Characteristics of the Icon

One of the most essential features of the image is the fact that the pictures of Mary and the infant Jesus depicted are black in color. The image is black as a result of soot residue that discolored the painting. The soot is a result of the painting being exposed for a long period of time with candles and votive lights (Cvetnić).

The other crucial feature of the painting is that on the right, they are almost two parallel slashes that run towards her neck. The cuts are as a result of invaders who wanted to loot the church in 1430 with one looter striking the painting two times; it is said that on the third time he fell in pain and agony and died.  There have been attempts to fix the scar artistically which have always failed.

    The other characteristic of the painting is that Mary is seen raising her right hand pointing at infant Jesus, whom she is holding with her left hand. Infant Jesus, on the other side, is seen holding a book that is closed with his left hand and his right hand extending a gesture which can be interpreted as a blessing gesture.

    The icon can be used as a form of identity for worshipers since the image of Mary and Jesus are depicted in the painting.  The two are normally associated with Christianity making it easy for a Christian to identify and relate to the icon easily. Though the cuts are not originally part of the icon, they have been there for an extended period to the extent that they are now regarded as part of the painting (Ferreira ,172). The cuts assist in reinforcing the faith of the worshippers due to the story that is associated with them and the fact that they could not repair.

The relevance of the Icon in Contemporary Society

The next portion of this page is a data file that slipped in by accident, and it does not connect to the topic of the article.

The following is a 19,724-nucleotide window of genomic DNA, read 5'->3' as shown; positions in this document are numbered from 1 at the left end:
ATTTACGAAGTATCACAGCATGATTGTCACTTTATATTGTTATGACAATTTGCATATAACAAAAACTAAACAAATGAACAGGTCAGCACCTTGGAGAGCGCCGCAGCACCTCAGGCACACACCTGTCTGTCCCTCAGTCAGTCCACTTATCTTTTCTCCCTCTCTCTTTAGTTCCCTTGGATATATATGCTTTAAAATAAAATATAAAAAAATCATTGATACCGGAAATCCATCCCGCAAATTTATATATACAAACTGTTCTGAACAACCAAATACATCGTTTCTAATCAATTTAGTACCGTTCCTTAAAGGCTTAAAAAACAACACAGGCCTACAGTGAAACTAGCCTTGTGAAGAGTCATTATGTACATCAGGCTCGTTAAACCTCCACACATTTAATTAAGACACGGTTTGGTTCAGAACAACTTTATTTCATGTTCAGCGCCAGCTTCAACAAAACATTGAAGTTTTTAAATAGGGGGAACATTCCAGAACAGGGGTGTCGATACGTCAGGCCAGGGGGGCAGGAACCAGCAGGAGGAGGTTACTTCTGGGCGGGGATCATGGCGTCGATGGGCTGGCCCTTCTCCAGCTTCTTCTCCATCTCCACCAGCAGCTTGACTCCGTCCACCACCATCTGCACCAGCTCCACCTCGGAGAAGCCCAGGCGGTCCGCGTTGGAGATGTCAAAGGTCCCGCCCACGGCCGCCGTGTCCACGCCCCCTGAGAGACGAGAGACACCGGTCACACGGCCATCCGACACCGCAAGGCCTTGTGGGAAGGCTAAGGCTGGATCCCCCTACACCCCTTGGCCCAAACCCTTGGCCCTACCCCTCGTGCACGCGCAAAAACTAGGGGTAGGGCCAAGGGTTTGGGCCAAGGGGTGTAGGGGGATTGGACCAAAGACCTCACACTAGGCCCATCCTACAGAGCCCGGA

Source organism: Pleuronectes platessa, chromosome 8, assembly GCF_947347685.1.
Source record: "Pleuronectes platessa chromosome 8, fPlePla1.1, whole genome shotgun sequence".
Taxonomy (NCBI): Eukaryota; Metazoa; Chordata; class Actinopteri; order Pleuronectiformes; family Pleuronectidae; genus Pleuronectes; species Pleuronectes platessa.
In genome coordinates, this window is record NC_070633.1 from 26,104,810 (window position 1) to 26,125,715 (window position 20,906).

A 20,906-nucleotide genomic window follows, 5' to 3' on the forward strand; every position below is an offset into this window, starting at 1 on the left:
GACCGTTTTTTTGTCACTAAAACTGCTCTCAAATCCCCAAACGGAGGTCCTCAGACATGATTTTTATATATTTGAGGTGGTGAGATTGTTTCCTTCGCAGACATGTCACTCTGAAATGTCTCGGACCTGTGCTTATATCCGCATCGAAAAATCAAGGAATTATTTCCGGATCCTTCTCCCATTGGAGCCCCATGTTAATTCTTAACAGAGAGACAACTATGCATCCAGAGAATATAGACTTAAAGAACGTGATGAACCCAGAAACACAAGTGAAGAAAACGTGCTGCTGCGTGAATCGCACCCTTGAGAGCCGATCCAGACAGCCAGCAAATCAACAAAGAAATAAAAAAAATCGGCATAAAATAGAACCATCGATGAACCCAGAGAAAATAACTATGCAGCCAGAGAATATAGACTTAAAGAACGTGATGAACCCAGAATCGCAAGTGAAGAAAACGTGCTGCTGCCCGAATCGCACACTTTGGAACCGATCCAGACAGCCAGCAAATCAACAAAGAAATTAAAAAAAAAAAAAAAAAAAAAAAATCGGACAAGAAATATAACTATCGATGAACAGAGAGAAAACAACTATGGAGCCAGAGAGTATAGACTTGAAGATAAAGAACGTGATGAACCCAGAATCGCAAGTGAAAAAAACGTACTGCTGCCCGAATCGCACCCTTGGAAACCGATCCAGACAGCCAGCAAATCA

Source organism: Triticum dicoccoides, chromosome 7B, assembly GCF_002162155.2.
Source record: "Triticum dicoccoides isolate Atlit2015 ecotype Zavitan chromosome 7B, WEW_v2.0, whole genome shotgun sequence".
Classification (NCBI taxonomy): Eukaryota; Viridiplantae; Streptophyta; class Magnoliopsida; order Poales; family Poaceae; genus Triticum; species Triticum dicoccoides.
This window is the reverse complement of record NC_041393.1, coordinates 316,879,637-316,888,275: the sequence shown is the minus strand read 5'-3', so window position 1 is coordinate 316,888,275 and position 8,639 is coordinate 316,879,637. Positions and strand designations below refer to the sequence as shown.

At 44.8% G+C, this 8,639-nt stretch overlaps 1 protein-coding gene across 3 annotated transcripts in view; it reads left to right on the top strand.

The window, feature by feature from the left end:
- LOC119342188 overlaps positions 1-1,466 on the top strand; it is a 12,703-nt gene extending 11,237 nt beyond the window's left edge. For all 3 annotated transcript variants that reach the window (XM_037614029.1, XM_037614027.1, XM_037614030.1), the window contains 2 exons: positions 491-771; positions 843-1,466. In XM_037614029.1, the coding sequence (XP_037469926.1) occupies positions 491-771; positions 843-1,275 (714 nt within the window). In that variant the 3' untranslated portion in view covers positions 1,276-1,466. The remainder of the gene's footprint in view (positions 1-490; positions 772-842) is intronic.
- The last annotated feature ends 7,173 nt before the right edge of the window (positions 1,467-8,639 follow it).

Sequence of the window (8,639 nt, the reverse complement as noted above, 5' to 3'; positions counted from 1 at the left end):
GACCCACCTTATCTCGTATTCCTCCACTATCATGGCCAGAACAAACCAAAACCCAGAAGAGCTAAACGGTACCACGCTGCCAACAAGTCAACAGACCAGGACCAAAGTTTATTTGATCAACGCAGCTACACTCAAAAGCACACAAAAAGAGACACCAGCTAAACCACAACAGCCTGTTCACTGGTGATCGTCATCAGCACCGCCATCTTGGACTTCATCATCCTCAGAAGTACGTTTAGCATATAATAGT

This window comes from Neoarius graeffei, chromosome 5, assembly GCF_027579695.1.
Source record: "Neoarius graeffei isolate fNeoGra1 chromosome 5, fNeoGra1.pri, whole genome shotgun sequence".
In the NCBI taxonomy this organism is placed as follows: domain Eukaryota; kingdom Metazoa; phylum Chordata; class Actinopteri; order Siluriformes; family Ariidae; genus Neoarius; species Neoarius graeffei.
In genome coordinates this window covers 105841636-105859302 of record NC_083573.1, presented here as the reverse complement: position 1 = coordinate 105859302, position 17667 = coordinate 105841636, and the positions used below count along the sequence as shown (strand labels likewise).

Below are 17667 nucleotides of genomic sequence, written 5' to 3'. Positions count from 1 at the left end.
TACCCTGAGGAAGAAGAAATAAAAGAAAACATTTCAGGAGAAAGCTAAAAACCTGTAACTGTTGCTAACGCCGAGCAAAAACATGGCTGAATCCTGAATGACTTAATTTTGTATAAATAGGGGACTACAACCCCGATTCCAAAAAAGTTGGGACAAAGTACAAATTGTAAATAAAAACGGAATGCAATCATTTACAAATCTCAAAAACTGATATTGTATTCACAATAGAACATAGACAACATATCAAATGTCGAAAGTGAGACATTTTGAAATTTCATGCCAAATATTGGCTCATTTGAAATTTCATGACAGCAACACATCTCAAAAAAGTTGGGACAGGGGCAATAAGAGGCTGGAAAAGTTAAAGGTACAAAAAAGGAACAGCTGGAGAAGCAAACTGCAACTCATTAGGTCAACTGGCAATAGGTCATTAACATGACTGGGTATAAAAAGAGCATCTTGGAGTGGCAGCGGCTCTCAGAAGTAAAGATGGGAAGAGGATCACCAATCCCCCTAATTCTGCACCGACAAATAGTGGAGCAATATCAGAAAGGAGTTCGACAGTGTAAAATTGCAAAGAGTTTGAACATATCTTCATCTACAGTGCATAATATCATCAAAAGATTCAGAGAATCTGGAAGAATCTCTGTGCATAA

The Black Madonna of Poland speaks volumes in contemporary society. The painting depicts the Virgin Mary and infant Jesus together with darkened skins which are not the norm since Mary and Jesus had lighter skin colors compared to the paintings. There is a lot of discrimination regarding skin color right now in the world. People with darkened skin colors are met with a lot of hate. What if the painting is a way of showing us that the color of the skin does not matter and should not be used as a basis for discrimination? The skin color of the painting can be used to represent people with dark skin colors and help them realize that even Mary and Infant Jesus were black too in color.

The painting has a lot of rich history since the time that it was painted, it can, therefore, be used as a reminder of Poland’s rich history.  Through the painting and in particular the two cuts on Virgin Mary’s chick’s people can learn about the history of Poland and the various places that the art passed through.

There are a lot of Christians that are losing their faith in the belief in God. In some parts of the world, people are even ashamed to proclaim their religion for fear of discrimination and in some extreme cases the fear of persecution. The miraculous stories behind the Black Madonna of Poland can be used to assist people that are drifting away from their Christians beliefs not to lose faith. The stories can be used to strengthen the faith of other Christians as well.

Works Cited

Alvis, Robert. "White Eagle, Black Madonna: One Thousand Years of the Polish Catholic Tradition." Oxford University Press, (2016).

Cvetnić, Sanja. "Transformation of the image of Our Lady of Czestochowa: from the Queen of a Polish Kingdom to a Haitian Voodoo Warrior-Mother Ezili Danto (r)." In The Seventh Early Modern Symposium: Recasting Reproduction. (2017).

Erdmans, Mary Patrice. "Poland on My Mind and Polish in My Belly." Polish American Studies 74, no. 2 (2017): 44-49.

Ferreira, Marcos Alan SV, and Renan Honorato. "Pope John Paul II discourses and Poland's national symbols during the political transition (1978-1989)." Religare: Revista do Programa de Pós-Graduação em Ciências das Religiões da UFPB 14, no. 1 (2017): 163-192.

Kirby, Michael. "North Korea and the Madonna of Czestochowa." U. Notre Dame Austl. L. Rev. 19 (2017): 1.

August 01, 2023

Art Culture Religion